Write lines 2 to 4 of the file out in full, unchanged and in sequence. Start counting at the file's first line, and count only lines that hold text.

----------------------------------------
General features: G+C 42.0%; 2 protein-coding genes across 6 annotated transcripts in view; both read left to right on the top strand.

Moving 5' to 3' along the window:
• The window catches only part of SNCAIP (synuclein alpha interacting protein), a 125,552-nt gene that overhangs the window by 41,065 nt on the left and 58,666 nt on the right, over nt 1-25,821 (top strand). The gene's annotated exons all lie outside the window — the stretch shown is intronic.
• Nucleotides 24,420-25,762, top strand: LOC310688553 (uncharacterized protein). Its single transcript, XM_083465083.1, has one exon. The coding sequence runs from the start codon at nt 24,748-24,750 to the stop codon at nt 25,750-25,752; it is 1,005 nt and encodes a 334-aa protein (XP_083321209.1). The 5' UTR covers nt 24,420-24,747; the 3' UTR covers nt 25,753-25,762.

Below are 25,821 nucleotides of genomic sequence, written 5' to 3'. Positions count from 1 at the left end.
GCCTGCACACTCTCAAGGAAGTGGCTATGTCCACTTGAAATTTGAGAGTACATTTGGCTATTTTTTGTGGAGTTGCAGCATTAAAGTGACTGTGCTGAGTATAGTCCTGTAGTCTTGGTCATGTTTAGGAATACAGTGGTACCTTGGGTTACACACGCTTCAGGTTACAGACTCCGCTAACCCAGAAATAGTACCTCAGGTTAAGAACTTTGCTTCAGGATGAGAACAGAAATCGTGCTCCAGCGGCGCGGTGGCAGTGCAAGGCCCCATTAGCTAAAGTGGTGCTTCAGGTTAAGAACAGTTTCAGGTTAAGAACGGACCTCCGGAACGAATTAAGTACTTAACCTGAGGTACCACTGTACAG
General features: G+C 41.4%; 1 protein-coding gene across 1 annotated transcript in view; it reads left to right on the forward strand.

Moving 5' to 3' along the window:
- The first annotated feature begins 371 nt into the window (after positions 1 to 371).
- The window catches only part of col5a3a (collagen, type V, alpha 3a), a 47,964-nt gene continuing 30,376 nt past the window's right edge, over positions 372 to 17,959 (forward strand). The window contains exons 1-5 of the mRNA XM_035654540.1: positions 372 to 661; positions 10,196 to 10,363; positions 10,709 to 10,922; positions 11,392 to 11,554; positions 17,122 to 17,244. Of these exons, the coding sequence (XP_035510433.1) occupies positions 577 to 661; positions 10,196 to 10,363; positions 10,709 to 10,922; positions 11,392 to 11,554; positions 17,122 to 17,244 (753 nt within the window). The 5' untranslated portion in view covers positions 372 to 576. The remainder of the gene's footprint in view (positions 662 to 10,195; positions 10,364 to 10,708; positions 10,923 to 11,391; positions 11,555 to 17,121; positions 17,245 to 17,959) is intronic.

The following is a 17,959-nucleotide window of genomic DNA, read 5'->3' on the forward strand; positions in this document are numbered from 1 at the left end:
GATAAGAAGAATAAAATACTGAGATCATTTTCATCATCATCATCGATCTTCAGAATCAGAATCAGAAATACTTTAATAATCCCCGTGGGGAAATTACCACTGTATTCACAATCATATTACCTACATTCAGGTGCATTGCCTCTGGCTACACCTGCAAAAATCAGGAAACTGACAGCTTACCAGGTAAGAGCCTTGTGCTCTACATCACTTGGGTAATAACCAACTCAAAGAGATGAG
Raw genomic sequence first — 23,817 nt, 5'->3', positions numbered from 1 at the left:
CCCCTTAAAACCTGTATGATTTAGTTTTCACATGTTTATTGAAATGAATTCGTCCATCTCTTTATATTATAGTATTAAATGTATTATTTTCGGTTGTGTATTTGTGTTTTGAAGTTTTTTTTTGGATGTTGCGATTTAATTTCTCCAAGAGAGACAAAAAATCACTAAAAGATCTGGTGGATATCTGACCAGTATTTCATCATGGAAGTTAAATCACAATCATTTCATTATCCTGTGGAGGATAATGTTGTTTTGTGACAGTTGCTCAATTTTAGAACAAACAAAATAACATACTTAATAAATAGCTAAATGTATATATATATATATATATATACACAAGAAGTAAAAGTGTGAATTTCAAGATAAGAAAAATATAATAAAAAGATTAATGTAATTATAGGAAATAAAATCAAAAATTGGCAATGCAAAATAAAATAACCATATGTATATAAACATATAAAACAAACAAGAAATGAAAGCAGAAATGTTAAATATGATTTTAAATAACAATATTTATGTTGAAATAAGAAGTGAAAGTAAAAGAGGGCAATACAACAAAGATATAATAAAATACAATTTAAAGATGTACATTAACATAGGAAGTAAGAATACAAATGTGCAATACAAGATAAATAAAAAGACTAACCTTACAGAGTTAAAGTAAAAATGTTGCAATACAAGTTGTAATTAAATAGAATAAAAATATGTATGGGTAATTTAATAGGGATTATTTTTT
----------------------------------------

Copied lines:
Moving 5' to 3' along the window:
• The window catches only part of SNCAIP (synuclein alpha interacting protein), a 125,552-nt gene that overhangs the window by 41,065 nt on the left and 58,666 nt on the right, over nt 1-25,821 (top strand). The gene's annotated exons all lie outside the window — the stretch shown is intronic.
• Nucleotides 24,420-25,762, top strand: LOC310688553 (uncharacterized protein). Its single transcript, XM_083465083.1, has one exon. The coding sequence runs from the start codon at nt 24,748-24,750 to the stop codon at nt 25,750-25,752; it is 1,005 nt and encodes a 334-aa protein (XP_083321209.1). The 5' UTR covers nt 24,420-24,747; the 3' UTR covers nt 25,753-25,762.